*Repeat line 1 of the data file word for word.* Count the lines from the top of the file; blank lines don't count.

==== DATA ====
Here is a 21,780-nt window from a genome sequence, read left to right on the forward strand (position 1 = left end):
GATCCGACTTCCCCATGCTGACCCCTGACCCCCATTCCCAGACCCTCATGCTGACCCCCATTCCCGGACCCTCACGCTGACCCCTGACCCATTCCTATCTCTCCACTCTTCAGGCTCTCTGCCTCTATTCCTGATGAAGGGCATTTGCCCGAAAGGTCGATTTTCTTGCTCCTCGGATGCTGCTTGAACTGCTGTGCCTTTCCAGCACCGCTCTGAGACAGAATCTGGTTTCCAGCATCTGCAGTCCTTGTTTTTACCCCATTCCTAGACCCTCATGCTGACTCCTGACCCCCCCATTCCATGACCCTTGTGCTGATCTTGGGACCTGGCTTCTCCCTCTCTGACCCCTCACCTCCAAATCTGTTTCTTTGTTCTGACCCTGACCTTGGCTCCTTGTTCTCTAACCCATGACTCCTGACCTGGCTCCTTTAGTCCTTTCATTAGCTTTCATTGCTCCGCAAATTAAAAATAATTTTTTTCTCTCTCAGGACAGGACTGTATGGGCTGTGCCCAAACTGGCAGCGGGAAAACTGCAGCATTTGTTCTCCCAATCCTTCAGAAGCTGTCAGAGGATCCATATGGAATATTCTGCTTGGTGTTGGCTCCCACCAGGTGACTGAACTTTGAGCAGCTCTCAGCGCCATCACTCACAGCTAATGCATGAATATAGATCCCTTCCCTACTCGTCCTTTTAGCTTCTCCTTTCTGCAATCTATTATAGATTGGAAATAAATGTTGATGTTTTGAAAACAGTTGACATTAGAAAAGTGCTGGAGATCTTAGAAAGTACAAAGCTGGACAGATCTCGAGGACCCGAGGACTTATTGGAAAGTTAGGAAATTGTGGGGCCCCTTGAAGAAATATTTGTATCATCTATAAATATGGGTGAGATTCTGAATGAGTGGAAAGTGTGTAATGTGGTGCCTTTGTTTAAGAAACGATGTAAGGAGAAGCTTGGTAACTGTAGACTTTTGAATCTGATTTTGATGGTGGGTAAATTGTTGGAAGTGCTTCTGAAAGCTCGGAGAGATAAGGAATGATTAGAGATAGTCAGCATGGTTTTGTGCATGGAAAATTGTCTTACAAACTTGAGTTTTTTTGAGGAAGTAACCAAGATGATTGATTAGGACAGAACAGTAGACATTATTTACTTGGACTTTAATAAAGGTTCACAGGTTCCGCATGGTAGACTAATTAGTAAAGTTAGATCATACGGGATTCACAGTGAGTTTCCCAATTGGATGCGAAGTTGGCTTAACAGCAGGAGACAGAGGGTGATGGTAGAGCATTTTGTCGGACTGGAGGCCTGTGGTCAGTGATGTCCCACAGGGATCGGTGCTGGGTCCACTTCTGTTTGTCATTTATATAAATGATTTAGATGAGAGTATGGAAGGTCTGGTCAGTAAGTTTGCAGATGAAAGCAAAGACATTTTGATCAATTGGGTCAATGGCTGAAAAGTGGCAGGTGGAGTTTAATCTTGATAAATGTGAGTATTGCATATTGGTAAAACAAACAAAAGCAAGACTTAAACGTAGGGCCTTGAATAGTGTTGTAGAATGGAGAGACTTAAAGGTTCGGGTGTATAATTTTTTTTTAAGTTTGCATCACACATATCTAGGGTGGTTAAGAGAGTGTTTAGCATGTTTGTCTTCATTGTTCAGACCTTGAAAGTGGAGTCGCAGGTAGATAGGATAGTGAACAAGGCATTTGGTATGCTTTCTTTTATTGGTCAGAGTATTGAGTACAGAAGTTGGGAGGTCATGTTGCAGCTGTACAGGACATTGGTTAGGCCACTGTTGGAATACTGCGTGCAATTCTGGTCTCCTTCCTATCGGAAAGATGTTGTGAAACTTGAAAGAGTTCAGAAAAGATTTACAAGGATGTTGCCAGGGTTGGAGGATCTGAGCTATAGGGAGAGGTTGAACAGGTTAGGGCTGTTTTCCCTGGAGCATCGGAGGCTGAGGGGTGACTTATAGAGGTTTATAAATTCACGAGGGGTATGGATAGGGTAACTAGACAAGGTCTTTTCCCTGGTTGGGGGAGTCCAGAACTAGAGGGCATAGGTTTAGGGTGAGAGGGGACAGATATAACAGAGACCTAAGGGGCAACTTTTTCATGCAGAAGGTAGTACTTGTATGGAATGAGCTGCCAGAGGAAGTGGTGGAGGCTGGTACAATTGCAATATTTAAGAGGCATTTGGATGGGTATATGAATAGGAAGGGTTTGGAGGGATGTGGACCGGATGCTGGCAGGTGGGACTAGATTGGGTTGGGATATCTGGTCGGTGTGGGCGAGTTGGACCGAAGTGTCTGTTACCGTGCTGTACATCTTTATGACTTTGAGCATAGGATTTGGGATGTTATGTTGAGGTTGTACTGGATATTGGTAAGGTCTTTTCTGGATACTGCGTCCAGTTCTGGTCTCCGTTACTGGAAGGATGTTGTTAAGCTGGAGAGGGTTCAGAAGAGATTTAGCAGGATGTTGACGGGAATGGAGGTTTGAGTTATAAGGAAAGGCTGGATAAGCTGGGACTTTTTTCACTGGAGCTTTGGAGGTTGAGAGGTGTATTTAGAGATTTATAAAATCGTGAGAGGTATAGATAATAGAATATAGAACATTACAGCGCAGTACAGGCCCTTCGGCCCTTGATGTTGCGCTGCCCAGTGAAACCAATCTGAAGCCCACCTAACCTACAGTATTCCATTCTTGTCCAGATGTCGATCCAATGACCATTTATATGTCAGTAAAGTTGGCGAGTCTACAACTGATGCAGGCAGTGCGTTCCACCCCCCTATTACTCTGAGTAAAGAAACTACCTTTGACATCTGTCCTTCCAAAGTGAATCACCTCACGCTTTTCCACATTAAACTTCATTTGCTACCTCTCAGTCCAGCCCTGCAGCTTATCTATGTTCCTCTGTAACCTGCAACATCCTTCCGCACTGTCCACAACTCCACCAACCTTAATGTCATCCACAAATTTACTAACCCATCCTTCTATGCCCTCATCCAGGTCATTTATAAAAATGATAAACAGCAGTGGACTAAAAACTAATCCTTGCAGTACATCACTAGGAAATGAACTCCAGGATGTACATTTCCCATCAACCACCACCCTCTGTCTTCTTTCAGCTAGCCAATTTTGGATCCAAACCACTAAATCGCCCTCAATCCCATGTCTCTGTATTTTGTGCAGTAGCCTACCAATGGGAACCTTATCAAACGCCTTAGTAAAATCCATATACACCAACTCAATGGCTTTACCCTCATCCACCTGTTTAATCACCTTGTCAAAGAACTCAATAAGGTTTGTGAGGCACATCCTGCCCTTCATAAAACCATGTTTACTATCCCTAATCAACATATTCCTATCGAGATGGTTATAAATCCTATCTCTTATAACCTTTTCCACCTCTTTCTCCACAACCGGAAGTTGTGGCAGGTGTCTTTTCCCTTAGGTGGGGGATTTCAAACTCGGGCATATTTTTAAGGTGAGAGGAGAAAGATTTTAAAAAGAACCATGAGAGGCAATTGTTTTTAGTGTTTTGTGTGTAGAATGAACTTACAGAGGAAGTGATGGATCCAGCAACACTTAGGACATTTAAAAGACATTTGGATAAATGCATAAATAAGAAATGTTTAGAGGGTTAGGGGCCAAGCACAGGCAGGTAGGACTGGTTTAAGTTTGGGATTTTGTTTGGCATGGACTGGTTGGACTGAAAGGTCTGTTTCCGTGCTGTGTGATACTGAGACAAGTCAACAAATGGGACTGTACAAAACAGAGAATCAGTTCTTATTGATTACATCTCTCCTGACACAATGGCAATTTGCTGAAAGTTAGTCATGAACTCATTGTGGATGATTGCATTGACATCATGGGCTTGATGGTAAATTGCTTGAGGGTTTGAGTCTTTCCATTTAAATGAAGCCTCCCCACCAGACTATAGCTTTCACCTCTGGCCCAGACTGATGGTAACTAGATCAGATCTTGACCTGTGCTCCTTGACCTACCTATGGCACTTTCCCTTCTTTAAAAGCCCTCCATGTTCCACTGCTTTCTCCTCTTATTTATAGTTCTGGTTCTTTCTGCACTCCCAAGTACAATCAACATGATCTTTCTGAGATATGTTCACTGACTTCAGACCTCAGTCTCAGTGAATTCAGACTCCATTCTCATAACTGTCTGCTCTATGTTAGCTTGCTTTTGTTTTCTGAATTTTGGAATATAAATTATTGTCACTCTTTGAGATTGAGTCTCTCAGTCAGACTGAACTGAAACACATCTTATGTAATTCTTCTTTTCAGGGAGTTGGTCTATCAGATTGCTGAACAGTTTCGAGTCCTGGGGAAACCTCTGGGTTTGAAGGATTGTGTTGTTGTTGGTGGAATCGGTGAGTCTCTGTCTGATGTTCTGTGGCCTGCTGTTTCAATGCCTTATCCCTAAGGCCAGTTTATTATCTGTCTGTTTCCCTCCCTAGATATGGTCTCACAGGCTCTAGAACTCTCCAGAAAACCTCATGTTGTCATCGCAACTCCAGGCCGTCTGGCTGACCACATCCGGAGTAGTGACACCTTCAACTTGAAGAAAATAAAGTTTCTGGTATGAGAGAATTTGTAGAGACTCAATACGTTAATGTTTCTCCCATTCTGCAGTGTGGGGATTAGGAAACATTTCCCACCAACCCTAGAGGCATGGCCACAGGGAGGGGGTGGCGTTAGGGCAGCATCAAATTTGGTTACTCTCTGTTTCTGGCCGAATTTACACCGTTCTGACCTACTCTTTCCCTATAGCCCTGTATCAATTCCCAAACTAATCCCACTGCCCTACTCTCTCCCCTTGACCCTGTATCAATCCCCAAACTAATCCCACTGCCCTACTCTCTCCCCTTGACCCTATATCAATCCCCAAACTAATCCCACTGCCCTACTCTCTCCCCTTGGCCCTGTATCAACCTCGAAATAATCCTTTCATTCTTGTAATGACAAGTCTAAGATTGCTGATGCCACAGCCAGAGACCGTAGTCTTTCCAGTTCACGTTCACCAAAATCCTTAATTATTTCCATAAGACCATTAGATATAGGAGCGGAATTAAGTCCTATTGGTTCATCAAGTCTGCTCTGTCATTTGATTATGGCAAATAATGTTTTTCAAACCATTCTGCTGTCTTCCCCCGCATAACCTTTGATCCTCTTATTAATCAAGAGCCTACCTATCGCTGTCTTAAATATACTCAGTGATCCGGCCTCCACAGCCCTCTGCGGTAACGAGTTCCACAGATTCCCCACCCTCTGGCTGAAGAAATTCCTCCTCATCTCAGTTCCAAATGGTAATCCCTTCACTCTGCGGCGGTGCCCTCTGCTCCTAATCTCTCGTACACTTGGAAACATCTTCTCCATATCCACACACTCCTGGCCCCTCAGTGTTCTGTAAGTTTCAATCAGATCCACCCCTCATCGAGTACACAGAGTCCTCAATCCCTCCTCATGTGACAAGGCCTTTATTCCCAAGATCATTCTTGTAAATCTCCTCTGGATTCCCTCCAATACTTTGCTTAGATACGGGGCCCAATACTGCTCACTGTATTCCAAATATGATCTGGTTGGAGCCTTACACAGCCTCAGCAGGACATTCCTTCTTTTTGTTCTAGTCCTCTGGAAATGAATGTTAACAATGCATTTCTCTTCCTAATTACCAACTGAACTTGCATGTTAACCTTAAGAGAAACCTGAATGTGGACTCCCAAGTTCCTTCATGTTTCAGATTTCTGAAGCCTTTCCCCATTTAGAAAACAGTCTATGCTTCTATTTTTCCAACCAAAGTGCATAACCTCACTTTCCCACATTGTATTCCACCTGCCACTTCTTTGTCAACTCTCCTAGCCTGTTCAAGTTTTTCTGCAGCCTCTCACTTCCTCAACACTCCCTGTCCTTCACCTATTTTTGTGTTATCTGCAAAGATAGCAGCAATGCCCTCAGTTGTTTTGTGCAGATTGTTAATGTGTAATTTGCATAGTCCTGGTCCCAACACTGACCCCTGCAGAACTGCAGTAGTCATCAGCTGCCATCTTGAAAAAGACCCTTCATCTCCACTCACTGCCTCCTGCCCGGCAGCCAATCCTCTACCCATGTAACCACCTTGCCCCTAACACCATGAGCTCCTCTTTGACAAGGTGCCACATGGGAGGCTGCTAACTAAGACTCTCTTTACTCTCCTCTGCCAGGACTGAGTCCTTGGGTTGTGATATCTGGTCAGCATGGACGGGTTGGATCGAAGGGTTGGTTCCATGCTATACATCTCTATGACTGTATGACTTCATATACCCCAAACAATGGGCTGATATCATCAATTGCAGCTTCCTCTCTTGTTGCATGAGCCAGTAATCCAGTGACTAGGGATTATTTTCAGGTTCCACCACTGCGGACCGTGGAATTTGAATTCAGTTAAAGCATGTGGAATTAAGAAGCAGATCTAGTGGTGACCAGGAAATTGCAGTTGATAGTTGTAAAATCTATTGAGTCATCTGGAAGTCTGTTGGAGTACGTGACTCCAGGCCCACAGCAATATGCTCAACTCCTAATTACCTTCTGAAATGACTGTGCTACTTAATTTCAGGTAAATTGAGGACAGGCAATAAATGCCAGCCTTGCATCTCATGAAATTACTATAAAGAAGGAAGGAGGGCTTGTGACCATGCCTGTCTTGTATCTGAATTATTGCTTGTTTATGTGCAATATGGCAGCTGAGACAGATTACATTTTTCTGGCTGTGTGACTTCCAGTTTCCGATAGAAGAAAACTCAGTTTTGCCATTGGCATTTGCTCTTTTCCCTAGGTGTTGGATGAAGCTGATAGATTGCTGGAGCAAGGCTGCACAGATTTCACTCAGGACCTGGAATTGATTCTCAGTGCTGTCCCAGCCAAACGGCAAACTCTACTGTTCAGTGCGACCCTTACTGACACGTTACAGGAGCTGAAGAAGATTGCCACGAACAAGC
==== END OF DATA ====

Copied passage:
Here is a 21,780-nt window from a genome sequence, read left to right on the forward strand (position 1 = left end):